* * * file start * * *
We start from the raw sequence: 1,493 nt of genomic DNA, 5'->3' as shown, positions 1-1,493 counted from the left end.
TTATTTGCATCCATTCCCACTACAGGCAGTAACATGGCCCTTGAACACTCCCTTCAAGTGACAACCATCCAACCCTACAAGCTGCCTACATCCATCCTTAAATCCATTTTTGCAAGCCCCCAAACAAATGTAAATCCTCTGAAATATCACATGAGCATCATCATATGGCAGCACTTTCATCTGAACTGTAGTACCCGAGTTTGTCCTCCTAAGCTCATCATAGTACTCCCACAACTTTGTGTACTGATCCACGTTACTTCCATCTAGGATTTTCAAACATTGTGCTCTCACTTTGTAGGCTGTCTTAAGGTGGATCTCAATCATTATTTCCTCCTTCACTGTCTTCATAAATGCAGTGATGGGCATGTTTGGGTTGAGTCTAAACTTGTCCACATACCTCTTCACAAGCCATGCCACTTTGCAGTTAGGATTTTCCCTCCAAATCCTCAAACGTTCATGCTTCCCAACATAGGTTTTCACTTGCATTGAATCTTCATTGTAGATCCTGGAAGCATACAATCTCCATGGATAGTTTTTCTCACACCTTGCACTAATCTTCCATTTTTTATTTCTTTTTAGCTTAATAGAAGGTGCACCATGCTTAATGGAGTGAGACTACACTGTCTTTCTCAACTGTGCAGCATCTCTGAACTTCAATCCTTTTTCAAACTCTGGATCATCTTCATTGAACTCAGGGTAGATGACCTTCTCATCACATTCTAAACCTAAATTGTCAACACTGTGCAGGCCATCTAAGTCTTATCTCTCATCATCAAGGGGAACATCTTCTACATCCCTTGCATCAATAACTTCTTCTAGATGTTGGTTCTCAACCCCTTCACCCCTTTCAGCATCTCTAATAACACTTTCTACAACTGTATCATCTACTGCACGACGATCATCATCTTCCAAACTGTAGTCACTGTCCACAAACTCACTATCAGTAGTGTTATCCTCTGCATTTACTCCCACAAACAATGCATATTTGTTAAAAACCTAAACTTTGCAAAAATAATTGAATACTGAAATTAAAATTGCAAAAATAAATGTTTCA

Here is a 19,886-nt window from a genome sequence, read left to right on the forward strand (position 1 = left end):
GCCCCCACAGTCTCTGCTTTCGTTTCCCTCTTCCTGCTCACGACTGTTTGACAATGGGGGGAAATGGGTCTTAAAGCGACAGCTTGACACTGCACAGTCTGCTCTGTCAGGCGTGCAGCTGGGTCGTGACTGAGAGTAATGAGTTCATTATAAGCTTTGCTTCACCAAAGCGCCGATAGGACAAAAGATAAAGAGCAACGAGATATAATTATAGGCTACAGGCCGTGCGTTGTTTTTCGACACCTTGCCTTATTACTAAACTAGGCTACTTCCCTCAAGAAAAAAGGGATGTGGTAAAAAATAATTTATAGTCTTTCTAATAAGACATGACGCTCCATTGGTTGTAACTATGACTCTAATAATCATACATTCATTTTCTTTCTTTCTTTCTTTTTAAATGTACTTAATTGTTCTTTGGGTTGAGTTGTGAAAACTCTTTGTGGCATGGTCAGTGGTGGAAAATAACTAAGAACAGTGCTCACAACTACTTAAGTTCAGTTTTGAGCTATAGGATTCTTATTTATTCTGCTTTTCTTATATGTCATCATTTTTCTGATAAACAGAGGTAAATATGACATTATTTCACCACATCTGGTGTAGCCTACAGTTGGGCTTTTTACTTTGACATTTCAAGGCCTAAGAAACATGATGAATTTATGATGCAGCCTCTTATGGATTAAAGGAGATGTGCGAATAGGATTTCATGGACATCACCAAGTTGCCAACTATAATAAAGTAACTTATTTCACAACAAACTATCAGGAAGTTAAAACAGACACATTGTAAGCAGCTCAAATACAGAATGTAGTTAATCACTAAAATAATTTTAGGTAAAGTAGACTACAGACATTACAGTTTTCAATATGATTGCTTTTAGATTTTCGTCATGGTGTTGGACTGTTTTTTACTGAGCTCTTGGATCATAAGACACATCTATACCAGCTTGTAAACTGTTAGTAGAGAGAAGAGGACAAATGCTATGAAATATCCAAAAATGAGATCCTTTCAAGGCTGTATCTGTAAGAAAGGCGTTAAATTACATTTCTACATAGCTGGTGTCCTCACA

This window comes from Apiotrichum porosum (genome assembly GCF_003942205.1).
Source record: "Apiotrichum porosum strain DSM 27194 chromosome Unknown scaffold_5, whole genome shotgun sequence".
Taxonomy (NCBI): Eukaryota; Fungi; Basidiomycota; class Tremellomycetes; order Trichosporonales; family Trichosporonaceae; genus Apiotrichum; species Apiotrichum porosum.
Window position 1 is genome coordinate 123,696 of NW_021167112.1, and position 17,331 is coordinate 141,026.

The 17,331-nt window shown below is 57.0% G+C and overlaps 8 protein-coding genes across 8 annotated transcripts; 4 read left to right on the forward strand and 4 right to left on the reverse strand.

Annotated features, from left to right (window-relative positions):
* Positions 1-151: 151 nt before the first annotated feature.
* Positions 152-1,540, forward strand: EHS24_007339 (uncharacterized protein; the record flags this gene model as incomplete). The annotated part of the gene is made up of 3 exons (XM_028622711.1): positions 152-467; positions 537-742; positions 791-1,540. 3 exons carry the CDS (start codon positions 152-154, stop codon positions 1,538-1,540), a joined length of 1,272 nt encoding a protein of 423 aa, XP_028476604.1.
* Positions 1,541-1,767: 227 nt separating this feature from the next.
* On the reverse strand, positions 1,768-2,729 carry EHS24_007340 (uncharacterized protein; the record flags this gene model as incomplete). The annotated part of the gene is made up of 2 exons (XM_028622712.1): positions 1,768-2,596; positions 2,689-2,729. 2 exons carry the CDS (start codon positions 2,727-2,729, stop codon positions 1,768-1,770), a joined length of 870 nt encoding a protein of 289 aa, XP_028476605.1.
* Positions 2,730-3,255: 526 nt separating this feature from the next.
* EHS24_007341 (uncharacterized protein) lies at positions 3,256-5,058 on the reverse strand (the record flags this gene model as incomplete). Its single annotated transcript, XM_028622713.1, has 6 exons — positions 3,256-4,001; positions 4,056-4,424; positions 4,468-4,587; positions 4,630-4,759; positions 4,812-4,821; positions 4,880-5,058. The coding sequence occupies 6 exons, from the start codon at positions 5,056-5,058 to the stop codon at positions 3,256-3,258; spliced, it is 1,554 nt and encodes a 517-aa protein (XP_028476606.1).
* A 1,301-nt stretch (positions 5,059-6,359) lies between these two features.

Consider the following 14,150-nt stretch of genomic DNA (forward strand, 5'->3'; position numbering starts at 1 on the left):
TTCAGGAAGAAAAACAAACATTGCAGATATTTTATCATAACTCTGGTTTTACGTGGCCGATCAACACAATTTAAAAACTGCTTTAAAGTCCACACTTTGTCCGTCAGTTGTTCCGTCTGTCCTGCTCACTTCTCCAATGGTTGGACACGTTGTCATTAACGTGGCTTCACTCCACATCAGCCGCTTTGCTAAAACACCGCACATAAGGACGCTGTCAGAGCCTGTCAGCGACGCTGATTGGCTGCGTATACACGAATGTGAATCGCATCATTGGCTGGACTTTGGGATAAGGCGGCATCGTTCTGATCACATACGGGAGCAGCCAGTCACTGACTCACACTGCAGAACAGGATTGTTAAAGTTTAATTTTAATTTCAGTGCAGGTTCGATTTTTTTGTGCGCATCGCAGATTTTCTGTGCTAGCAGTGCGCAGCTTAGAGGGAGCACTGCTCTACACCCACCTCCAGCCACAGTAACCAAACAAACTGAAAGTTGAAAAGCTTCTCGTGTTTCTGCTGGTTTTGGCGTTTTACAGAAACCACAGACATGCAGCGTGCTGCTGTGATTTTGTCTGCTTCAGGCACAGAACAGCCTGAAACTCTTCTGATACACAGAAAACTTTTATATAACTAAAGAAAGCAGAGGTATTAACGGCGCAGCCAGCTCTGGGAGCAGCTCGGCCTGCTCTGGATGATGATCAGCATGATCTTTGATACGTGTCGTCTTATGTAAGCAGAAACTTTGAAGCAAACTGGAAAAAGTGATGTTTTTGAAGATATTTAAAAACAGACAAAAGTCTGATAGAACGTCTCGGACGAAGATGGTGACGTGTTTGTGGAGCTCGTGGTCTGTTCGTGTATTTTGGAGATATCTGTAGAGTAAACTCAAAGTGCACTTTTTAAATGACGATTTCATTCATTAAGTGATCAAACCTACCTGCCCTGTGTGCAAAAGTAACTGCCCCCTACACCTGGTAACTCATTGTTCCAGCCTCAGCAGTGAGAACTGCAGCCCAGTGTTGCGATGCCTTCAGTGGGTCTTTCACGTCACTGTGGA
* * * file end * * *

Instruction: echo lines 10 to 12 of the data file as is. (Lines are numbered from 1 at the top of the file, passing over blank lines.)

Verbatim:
Annotated features, from left to right (window-relative positions):
* Positions 1-151: 151 nt before the first annotated feature.
* Positions 152-1,540, forward strand: EHS24_007339 (uncharacterized protein; the record flags this gene model as incomplete). The annotated part of the gene is made up of 3 exons (XM_028622711.1): positions 152-467; positions 537-742; positions 791-1,540. 3 exons carry the CDS (start codon positions 152-154, stop codon positions 1,538-1,540), a joined length of 1,272 nt encoding a protein of 423 aa, XP_028476604.1.